The company plans to sell the pad separately on top of having Steam Machine partners produce their own. While Valve has said the current version is an early model due for modifications, two Valvers informed TechRadar the controller's look will be close to what it is now.
"Yeah, it will be quite similar," Greg Coomer, a product designer who was involved with decisions about the controller, told us.
"Ergonomically, the controller needs to stay very close to what it is right now because the most important component are the track pads, and we worked a lot on figuring out the optimal position and shape of the hand grips and the overall size of the controller. So yeah, it will pretty much look like what it is now."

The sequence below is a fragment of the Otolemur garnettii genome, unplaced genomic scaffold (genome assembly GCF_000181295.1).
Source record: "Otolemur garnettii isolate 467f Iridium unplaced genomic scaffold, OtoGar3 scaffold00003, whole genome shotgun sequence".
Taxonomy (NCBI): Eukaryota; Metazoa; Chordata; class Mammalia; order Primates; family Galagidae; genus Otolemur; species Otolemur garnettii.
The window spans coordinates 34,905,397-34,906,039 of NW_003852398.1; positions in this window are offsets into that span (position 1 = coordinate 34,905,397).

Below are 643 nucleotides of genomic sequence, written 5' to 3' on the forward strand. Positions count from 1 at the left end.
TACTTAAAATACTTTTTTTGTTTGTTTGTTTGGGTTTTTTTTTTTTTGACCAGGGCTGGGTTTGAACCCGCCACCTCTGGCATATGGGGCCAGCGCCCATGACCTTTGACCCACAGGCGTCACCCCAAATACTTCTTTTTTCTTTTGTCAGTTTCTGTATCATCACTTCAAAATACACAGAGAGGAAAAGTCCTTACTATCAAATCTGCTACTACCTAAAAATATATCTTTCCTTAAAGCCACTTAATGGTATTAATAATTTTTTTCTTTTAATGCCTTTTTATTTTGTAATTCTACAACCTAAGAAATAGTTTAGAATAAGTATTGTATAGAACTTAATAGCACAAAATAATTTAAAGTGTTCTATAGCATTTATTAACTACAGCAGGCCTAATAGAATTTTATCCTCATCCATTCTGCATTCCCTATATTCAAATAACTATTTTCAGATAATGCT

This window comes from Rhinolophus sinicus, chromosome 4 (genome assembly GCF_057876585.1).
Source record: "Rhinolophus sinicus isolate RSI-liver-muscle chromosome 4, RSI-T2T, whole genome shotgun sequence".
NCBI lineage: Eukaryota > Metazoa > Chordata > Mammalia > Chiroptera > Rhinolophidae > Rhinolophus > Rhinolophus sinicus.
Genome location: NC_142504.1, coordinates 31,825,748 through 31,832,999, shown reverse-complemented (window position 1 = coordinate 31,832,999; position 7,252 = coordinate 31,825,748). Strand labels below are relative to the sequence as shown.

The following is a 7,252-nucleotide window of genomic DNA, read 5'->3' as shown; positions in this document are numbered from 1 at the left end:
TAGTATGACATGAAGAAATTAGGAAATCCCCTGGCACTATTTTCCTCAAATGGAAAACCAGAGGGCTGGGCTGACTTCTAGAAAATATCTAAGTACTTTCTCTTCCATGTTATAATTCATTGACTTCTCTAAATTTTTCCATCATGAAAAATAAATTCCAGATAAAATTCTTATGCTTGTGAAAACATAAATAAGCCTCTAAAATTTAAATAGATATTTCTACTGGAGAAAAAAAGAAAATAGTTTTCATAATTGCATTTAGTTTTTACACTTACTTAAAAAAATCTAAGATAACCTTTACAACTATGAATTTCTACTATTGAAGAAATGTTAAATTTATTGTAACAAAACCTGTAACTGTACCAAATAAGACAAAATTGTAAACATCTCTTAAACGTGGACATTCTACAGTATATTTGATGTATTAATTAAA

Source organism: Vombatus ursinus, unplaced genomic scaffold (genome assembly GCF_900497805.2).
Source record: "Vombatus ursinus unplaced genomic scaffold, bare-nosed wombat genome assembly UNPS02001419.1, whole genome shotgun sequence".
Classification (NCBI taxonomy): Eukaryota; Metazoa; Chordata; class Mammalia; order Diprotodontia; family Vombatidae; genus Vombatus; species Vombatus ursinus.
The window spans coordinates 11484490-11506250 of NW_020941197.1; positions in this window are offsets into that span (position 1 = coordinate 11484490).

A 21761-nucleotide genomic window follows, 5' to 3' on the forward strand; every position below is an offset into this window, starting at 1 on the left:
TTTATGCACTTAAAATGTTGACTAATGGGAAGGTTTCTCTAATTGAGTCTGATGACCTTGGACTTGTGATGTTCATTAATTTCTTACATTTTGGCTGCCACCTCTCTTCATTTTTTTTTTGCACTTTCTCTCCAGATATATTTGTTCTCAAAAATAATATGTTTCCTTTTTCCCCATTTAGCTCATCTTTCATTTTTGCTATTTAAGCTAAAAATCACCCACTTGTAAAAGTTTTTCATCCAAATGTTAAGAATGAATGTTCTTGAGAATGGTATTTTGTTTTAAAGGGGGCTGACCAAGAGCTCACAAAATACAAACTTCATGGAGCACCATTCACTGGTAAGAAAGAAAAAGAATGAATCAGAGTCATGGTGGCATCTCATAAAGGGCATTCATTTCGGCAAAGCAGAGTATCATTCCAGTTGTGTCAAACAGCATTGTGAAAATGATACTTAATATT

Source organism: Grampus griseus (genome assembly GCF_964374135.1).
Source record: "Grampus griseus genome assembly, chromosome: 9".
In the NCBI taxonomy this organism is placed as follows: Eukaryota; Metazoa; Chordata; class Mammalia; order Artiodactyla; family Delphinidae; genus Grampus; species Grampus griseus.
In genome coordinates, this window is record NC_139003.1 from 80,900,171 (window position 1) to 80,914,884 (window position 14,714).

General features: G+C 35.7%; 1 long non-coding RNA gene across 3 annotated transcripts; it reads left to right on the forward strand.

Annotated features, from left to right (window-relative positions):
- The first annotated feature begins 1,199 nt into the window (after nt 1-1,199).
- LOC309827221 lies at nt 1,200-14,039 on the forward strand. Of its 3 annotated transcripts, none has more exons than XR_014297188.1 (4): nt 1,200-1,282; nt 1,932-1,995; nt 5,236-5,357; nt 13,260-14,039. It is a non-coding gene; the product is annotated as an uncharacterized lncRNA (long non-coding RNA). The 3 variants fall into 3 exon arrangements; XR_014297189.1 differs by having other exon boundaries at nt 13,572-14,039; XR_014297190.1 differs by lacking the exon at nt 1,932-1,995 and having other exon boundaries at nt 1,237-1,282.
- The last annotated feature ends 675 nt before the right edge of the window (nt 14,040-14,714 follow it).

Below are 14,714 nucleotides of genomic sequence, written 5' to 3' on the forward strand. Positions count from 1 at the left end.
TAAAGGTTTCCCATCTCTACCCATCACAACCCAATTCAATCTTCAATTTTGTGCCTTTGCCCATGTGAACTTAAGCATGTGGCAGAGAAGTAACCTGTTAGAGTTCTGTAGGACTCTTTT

Coomer said the company is in the final phases of design revisions before the version 1 controller heads to mass production.
Louis Barinaga chimed in that the company is eying changes such button placement, developing a wireless version and battery positioning.
The precision question
No matter what design tweaks Valve implements, the contention exists that a controller will never match a keyboard and mouse when it comes to accuracy.
We posed the question of whether a controller could ever match mouse and keyboard precision to the two.
"It's the Dota question," Barinaga said. "Are we every going to get anything that's got enough precision to do Dota? That's our target. I think for some segments we probably can get it where there's good overlap between that, but the real hardcore, precision, championship Dota players, it's pretty tough to see a controller match that."
"We don't have an answer that is the equivalent of that desktop experience for those games," Coomer added. "You can play Dota, and actually you can play every game in the Steam catalogue, but Dota is one of the most challenging in that regard. It's the extreme circumstance."
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